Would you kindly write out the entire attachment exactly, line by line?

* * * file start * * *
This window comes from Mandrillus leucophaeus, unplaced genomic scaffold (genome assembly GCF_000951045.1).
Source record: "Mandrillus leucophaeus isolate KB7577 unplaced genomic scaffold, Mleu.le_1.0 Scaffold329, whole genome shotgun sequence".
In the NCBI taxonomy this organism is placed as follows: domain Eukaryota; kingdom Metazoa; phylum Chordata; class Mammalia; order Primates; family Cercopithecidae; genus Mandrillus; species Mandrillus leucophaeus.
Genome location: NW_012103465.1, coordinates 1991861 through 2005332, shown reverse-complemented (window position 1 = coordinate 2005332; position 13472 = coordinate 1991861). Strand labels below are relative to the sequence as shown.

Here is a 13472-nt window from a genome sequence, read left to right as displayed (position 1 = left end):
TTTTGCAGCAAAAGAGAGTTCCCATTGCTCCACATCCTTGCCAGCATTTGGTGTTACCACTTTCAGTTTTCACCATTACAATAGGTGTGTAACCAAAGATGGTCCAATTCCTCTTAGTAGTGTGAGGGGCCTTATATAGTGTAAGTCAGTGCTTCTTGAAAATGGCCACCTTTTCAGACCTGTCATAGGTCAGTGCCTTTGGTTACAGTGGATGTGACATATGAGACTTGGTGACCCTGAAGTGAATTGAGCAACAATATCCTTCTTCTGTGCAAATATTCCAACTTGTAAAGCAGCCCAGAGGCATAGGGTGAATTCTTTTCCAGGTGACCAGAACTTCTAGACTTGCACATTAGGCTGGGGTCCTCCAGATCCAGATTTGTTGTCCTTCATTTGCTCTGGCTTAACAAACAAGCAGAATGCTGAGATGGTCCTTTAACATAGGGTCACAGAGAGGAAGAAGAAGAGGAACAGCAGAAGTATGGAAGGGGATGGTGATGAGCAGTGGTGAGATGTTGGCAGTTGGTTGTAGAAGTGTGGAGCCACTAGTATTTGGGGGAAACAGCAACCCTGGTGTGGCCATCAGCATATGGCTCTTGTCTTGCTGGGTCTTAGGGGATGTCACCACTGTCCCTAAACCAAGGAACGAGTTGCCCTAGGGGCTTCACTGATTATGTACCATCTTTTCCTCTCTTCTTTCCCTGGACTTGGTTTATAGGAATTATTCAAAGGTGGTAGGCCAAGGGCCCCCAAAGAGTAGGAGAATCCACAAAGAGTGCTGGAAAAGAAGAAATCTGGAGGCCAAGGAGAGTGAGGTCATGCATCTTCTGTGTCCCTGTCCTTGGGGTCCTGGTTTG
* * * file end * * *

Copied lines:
This window comes from Mandrillus leucophaeus, unplaced genomic scaffold (genome assembly GCF_000951045.1).
Source record: "Mandrillus leucophaeus isolate KB7577 unplaced genomic scaffold, Mleu.le_1.0 Scaffold329, whole genome shotgun sequence".
In the NCBI taxonomy this organism is placed as follows: domain Eukaryota; kingdom Metazoa; phylum Chordata; class Mammalia; order Primates; family Cercopithecidae; genus Mandrillus; species Mandrillus leucophaeus.
Genome location: NW_012103465.1, coordinates 1991861 through 2005332, shown reverse-complemented (window position 1 = coordinate 2005332; position 13472 = coordinate 1991861). Strand labels below are relative to the sequence as shown.

Here is a 13472-nt window from a genome sequence, read left to right as displayed (position 1 = left end):
TTTTGCAGCAAAAGAGAGTTCCCATTGCTCCACATCCTTGCCAGCATTTGGTGTTACCACTTTCAGTTTTCACCATTACAATAGGTGTGTAACCAAAGATGGTCCAATTCCTCTTAGTAGTGTGAGGGGCCTTATATAGTGTAAGTCAGTGCTTCTTGAAAATGGCCACCTTTTCAGACCTGTCATAGGTCAGTGCCTTTGGTTACAGTGGATGTGACATATGAGACTTGGTGACCCTGAAGTGAATTGAGCAACAATATCCTTCTTCTGTGCAAATATTCCAACTTGTAAAGCAGCCCAGAGGCATAGGGTGAATTCTTTTCCAGGTGACCAGAACTTCTAGACTTGCACATTAGGCTGGGGTCCTCCAGATCCAGATTTGTTGTCCTTCATTTGCTCTGGCTTAACAAACAAGCAGAATGCTGAGATGGTCCTTTAACATAGGGTCACAGAGAGGAAGAAGAAGAGGAACAGCAGAAGTATGGAAGGGGATGGTGATGAGCAGTGGTGAGATGTTGGCAGTTGGTTGTAGAAGTGTGGAGCCACTAGTATTTGGGGGAAACAGCAACCCTGGTGTGGCCATCAGCATATGGCTCTTGTCTTGCTGGGTCTTAGGGGATGTCACCACTGTCCCTAAACCAAGGAACGAGTTGCCCTAGGGGCTTCACTGATTATGTACCATCTTTTCCTCTCTTCTTTCCCTGGACTTGGTTTATAGGAATTATTCAAAGGTGGTAGGCCAAGGGCCCCCAAAGAGTAGGAGAATCCACAAAGAGTGCTGGAAAAGAAGAAATCTGGAGGCCAAGGAGAGTGAGGTCATGCATCTTCTGTGTCCCTGTCCTTGGGGTCCTGGTTTG